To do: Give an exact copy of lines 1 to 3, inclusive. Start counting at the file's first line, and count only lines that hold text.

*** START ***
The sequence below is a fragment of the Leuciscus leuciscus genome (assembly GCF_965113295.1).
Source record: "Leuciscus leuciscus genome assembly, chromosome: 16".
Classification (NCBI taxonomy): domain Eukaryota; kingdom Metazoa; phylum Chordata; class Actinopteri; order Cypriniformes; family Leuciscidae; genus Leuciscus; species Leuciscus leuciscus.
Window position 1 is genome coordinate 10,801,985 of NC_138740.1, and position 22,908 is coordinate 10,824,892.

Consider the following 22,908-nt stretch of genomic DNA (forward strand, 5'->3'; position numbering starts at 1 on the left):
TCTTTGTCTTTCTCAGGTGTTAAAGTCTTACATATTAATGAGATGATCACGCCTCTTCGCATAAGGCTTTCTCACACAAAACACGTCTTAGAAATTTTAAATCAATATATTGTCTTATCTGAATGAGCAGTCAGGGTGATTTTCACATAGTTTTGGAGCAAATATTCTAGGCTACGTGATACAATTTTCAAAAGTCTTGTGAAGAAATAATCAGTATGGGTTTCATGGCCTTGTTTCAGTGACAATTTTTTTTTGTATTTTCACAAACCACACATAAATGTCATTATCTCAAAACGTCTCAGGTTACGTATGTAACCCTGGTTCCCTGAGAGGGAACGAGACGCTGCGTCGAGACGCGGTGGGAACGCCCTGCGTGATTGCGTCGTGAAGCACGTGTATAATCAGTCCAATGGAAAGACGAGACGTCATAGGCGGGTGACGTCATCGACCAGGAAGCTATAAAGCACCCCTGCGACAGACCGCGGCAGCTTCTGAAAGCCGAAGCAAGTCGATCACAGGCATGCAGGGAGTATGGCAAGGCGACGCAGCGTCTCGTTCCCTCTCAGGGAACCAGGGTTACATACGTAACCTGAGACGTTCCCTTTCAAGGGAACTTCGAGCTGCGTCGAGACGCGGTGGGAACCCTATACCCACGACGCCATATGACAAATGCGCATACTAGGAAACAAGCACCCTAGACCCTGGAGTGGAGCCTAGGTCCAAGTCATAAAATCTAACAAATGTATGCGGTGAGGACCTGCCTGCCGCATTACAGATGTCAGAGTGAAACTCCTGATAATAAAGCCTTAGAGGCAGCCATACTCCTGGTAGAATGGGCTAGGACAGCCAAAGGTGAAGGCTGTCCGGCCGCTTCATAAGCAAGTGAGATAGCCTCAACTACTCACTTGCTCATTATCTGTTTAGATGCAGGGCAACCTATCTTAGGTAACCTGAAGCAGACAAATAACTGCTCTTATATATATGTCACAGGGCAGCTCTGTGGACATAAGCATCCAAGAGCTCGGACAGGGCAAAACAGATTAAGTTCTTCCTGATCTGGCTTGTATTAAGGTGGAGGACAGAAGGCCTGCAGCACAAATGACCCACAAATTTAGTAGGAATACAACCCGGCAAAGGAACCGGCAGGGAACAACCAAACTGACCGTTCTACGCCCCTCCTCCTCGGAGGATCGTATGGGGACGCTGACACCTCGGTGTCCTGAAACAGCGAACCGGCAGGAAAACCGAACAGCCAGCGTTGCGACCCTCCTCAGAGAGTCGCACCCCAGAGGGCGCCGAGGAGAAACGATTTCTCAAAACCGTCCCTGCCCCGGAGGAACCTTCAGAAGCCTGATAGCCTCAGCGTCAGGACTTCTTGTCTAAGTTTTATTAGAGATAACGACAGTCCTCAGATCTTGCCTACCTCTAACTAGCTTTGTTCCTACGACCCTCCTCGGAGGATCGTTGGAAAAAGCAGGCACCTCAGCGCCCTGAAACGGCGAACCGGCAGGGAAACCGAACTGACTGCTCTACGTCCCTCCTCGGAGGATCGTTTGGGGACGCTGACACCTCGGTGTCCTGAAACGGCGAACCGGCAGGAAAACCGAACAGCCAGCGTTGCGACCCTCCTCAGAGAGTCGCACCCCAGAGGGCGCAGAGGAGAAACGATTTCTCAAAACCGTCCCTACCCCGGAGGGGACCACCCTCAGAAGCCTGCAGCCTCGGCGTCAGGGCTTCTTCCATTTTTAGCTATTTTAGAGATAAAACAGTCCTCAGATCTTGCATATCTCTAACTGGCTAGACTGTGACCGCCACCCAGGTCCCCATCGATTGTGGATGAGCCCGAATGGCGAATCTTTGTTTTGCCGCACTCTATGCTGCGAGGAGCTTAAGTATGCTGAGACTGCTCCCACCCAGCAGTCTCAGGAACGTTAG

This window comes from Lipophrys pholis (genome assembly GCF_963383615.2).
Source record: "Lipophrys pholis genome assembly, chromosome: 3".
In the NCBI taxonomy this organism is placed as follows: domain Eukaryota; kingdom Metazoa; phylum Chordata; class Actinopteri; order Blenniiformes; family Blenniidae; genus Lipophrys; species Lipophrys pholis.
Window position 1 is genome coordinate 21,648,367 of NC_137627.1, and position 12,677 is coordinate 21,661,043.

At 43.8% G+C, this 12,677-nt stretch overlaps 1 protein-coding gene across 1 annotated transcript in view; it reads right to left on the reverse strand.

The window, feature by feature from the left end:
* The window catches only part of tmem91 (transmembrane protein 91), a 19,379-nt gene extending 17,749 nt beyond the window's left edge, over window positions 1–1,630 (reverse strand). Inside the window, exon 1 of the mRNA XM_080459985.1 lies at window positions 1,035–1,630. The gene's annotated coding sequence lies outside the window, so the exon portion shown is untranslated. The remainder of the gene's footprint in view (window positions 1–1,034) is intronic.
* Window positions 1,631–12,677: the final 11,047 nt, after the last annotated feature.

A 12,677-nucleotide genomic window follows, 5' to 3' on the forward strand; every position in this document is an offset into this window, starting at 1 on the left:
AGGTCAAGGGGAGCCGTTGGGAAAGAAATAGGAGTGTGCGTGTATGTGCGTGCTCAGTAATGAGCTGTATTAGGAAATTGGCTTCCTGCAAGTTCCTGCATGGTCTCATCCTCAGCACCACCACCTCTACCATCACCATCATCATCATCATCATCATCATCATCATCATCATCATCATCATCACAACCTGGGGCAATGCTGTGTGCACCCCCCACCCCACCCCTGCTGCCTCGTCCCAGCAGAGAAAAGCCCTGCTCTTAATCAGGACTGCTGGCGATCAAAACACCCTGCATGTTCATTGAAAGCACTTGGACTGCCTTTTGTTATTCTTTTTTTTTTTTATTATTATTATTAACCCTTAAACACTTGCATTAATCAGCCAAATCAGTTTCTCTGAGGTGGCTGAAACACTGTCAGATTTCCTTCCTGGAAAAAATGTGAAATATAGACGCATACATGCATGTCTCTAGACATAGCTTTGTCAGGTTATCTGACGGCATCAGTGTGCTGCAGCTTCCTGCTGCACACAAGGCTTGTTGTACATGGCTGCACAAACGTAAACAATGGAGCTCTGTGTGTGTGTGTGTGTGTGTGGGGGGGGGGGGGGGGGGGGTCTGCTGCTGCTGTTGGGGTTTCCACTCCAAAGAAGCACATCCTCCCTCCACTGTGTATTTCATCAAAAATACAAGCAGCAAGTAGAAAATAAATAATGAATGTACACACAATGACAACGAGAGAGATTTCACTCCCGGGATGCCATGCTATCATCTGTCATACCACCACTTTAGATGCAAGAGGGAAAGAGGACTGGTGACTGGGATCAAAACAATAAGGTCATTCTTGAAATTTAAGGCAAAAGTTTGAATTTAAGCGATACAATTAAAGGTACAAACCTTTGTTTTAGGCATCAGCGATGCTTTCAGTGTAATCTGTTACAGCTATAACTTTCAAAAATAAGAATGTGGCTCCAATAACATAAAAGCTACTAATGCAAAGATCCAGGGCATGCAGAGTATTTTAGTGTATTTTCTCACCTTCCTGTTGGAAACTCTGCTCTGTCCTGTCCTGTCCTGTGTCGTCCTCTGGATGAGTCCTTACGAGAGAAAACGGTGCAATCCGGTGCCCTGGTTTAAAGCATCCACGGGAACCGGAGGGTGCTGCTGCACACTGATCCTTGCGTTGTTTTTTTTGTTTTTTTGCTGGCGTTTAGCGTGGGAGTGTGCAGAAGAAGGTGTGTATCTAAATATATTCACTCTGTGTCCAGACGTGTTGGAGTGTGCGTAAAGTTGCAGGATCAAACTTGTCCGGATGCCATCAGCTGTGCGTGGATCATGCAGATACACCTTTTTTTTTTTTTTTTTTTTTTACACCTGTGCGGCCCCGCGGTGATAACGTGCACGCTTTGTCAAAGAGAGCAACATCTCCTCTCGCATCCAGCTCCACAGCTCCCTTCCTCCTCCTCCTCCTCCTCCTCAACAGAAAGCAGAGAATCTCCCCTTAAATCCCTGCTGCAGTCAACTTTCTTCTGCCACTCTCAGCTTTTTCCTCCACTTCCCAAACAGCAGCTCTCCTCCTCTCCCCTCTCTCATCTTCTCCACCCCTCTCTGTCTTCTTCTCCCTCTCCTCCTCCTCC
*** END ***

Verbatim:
The sequence below is a fragment of the Leuciscus leuciscus genome (assembly GCF_965113295.1).
Source record: "Leuciscus leuciscus genome assembly, chromosome: 16".
Classification (NCBI taxonomy): domain Eukaryota; kingdom Metazoa; phylum Chordata; class Actinopteri; order Cypriniformes; family Leuciscidae; genus Leuciscus; species Leuciscus leuciscus.